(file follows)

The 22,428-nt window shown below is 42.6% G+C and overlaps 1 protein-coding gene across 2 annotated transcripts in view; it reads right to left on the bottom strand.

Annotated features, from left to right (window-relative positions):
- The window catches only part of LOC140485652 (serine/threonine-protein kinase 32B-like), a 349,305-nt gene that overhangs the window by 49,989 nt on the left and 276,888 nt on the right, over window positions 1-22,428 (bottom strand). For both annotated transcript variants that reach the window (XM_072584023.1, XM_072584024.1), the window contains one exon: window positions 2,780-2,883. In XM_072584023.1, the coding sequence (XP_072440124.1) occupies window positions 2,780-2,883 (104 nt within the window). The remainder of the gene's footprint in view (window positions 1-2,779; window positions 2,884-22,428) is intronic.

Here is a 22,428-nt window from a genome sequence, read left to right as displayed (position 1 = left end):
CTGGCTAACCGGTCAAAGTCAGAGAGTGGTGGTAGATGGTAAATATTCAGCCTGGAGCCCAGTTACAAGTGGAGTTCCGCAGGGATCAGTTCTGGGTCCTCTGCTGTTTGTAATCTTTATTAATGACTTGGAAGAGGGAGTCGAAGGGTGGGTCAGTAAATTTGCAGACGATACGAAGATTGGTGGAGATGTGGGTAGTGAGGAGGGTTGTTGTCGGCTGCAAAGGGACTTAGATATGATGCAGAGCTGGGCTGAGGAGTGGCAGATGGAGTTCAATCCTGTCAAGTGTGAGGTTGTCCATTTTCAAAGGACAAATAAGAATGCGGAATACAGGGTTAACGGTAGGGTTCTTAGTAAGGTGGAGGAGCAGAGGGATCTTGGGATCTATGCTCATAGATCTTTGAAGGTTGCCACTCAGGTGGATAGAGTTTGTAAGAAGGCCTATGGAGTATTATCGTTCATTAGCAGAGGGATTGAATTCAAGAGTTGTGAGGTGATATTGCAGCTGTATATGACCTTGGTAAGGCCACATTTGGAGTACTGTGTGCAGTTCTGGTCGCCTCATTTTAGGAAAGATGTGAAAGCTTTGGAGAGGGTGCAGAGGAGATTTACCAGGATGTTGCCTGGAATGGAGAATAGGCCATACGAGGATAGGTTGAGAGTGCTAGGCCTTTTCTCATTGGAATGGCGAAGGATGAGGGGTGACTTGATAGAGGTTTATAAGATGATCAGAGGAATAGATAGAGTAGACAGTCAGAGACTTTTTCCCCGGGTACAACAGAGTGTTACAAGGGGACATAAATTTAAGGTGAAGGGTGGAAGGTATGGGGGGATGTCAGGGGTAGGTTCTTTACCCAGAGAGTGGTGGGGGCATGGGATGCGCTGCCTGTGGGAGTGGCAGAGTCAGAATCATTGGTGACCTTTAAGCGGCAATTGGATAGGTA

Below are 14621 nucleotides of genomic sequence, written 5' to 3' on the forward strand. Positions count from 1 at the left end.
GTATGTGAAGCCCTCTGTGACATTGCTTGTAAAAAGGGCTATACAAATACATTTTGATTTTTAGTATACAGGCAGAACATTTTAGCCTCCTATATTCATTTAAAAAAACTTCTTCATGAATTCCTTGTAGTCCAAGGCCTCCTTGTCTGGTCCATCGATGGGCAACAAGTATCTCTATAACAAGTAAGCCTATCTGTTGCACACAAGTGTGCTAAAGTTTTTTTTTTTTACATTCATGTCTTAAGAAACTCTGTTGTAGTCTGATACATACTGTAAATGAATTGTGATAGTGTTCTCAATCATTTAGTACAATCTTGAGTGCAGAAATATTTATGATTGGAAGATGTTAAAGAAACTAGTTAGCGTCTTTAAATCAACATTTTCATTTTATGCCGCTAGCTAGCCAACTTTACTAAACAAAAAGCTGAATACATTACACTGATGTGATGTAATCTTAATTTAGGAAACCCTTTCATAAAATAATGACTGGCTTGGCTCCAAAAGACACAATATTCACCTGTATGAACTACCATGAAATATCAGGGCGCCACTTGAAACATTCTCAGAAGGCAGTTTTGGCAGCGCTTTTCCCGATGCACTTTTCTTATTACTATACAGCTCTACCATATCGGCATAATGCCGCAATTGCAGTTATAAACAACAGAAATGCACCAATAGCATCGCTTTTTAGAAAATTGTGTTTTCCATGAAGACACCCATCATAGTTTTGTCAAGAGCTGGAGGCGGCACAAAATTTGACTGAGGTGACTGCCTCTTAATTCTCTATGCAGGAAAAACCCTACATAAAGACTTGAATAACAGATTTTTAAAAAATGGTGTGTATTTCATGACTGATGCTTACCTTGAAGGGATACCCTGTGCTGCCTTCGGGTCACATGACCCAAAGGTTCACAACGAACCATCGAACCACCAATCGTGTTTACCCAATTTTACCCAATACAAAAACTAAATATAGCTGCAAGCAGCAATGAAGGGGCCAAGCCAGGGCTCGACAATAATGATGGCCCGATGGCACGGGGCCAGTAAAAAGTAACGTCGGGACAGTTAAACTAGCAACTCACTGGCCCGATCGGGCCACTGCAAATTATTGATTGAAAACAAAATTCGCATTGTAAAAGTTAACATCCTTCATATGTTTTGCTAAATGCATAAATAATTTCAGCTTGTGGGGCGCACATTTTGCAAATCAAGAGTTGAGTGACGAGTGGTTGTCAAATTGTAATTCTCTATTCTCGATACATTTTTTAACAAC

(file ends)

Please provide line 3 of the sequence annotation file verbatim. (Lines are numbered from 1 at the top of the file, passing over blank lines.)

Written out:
- The window catches only part of LOC140485652 (serine/threonine-protein kinase 32B-like), a 349,305-nt gene that overhangs the window by 49,989 nt on the left and 276,888 nt on the right, over window positions 1-22,428 (bottom strand). For both annotated transcript variants that reach the window (XM_072584023.1, XM_072584024.1), the window contains one exon: window positions 2,780-2,883. In XM_072584023.1, the coding sequence (XP_072440124.1) occupies window positions 2,780-2,883 (104 nt within the window). The remainder of the gene's footprint in view (window positions 1-2,779; window positions 2,884-22,428) is intronic.